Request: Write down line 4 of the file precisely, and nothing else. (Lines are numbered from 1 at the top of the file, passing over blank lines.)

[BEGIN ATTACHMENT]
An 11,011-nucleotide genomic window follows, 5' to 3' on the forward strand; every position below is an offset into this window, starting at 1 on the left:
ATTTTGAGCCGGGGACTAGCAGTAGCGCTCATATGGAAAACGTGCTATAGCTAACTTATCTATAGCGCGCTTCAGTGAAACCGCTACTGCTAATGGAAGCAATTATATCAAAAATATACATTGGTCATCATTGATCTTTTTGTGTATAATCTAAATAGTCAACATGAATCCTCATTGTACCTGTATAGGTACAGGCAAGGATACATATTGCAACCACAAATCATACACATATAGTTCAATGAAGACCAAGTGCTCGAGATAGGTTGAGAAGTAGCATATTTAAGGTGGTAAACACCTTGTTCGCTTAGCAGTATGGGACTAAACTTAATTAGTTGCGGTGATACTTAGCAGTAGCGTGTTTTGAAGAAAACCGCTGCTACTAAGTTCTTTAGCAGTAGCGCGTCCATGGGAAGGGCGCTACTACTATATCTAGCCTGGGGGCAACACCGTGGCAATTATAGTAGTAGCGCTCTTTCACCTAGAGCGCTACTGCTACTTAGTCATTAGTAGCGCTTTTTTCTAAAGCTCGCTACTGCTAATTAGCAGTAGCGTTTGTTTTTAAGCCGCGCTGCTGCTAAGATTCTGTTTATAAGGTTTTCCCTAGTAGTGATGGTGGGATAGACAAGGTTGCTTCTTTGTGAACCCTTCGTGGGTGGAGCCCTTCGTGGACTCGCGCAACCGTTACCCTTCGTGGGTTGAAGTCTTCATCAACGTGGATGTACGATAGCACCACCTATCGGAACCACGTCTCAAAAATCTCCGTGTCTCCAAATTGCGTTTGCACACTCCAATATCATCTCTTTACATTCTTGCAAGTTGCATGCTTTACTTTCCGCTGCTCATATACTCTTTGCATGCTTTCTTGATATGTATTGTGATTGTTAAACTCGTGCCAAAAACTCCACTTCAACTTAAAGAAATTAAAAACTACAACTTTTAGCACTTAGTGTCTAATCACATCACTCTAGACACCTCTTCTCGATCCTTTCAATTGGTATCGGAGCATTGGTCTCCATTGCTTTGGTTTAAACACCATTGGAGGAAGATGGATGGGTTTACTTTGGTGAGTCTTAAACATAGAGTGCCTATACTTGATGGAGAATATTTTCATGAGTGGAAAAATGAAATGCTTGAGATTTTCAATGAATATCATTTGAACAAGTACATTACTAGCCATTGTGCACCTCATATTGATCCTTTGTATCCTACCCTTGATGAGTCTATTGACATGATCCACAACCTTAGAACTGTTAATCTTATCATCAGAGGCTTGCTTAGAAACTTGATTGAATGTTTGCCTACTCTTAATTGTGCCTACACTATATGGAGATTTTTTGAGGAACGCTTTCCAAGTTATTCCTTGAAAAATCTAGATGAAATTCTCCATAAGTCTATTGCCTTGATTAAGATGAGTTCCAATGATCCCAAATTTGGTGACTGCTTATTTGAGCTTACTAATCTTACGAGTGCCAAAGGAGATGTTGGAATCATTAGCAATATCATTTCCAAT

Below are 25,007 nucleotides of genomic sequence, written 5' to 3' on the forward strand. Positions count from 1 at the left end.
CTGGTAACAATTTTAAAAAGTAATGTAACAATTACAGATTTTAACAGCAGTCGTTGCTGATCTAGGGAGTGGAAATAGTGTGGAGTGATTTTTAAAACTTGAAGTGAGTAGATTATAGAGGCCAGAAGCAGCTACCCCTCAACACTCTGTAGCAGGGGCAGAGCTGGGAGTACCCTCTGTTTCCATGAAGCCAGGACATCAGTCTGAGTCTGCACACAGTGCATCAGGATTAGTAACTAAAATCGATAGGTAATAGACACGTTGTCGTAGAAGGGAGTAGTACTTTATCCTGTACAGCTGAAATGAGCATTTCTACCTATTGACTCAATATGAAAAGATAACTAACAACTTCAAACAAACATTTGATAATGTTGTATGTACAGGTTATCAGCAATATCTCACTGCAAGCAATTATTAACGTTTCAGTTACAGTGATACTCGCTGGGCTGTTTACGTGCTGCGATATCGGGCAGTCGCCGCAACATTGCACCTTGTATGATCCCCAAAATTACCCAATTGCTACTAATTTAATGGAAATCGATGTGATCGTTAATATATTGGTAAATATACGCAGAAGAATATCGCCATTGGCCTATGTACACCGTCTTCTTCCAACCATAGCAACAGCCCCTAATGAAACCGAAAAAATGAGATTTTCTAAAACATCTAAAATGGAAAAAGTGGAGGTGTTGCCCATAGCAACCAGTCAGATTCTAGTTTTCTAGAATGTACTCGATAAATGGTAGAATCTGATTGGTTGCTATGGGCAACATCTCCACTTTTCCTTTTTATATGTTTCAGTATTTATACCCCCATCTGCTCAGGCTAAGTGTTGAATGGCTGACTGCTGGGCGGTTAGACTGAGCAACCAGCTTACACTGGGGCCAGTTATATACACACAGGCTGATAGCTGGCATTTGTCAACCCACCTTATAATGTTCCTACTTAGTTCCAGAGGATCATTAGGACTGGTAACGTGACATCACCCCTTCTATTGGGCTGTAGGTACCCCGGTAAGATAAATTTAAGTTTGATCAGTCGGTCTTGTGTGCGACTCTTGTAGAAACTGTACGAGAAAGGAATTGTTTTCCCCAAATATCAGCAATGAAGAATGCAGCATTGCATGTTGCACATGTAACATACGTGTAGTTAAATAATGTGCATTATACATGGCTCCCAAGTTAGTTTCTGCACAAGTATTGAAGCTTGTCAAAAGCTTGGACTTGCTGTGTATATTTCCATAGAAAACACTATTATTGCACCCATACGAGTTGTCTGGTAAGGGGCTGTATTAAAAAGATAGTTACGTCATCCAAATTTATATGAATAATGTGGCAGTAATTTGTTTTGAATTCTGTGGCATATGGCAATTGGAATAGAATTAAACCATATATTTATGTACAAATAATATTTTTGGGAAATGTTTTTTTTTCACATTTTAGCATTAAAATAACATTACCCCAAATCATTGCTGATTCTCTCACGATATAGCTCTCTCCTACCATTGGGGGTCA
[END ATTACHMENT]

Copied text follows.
CTGGTAACAATTTTAAAAAGTAATGTAACAATTACAGATTTTAACAGCAGTCGTTGCTGATCTAGGGAGTGGAAATAGTGTGGAGTGATTTTTAAAACTTGAAGTGAGTAGATTATAGAGGCCAGAAGCAGCTACCCCTCAACACTCTGTAGCAGGGGCAGAGCTGGGAGTACCCTCTGTTTCCATGAAGCCAGGACATCAGTCTGAGTCTGCACACAGTGCATCAGGATTAGTAACTAAAATCGATAGGTAATAGACACGTTGTCGTAGAAGGGAGTAGTACTTTATCCTGTACAGCTGAAATGAGCATTTCTACCTATTGACTCAATATGAAAAGATAACTAACAACTTCAAACAAACATTTGATAATGTTGTATGTACAGGTTATCAGCAATATCTCACTGCAAGCAATTATTAACGTTTCAGTTACAGTGATACTCGCTGGGCTGTTTACGTGCTGCGATATCGGGCAGTCGCCGCAACATTGCACCTTGTATGATCCCCAAAATTACCCAATTGCTACTAATTTAATGGAAATCGATGTGATCGTTAATATATTGGTAAATATACGCAGAAGAATATCGCCATTGGCCTATGTACACCGTCTTCTTCCAACCATAGCAACAGCCCCTAATGAAACCGAAAAAATGAGATTTTCTAAAACATCTAAAATGGAAAAAGTGGAGGTGTTGCCCATAGCAACCAGTCAGATTCTAGTTTTCTAGAATGTACTCGATAAATGGTAGAATCTGATTGGTTGCTATGGGCAACATCTCCACTTTTCCTTTTTATATGTTTCAGTATTTATACCCCCATCTGCTCAGGCTAAGTGTTGAATGGCTGACTGCTGGGCGGTTAGACTGAGCAACCAGCTTACACTGGGGCCAGTTATATACACACAGGCTGATAGCTGGCATTTGTCAACCCACCTTATAATGTTCCTACTTAGTTCCAGAGGATCATTAGGACTGGTAACGTGACATCACCCCTTCTATTGGGCTGTAGGTACCCCGGTAAGATAAATTTAAGTTTGATCAGTCGGTCTTGTGTGCGACTCTTGTAGAAACTGTACGAGAAAGGAATTGTTTTCCCCAAATATCAGCAATGAAGAATGCAGCATTGCATGTTGCACATGTAACATACGTGTAGTTAAATAATGTGCATTATACATGGCTCCCAAGTTAGTTTCTGCACAAGTATTGAAGCTTGTCAAAAGCTTGGACTTGCTGTGTATATTTCCATAGAAAACACTATTATTGCACCCATACGAGTTGTCTGGTAAGGGGCTGTATTAAAAAGATAGTTACGTCATCCAAATTTATATGAATAATGTGGCAGTAATTTGTTTTGAATTCTGTGGCATATGGCAATTGGAATAGAATTAAACCATATATTTATGTACAAATAATATTTTTGGGAAATGTTTTTTTTTCACATTTTAGCATTAAAATAACATTACCCCAAATCATTGCTGATTCTCTCACGATATAGCTCTCTCCTACCATTGGGGGTCA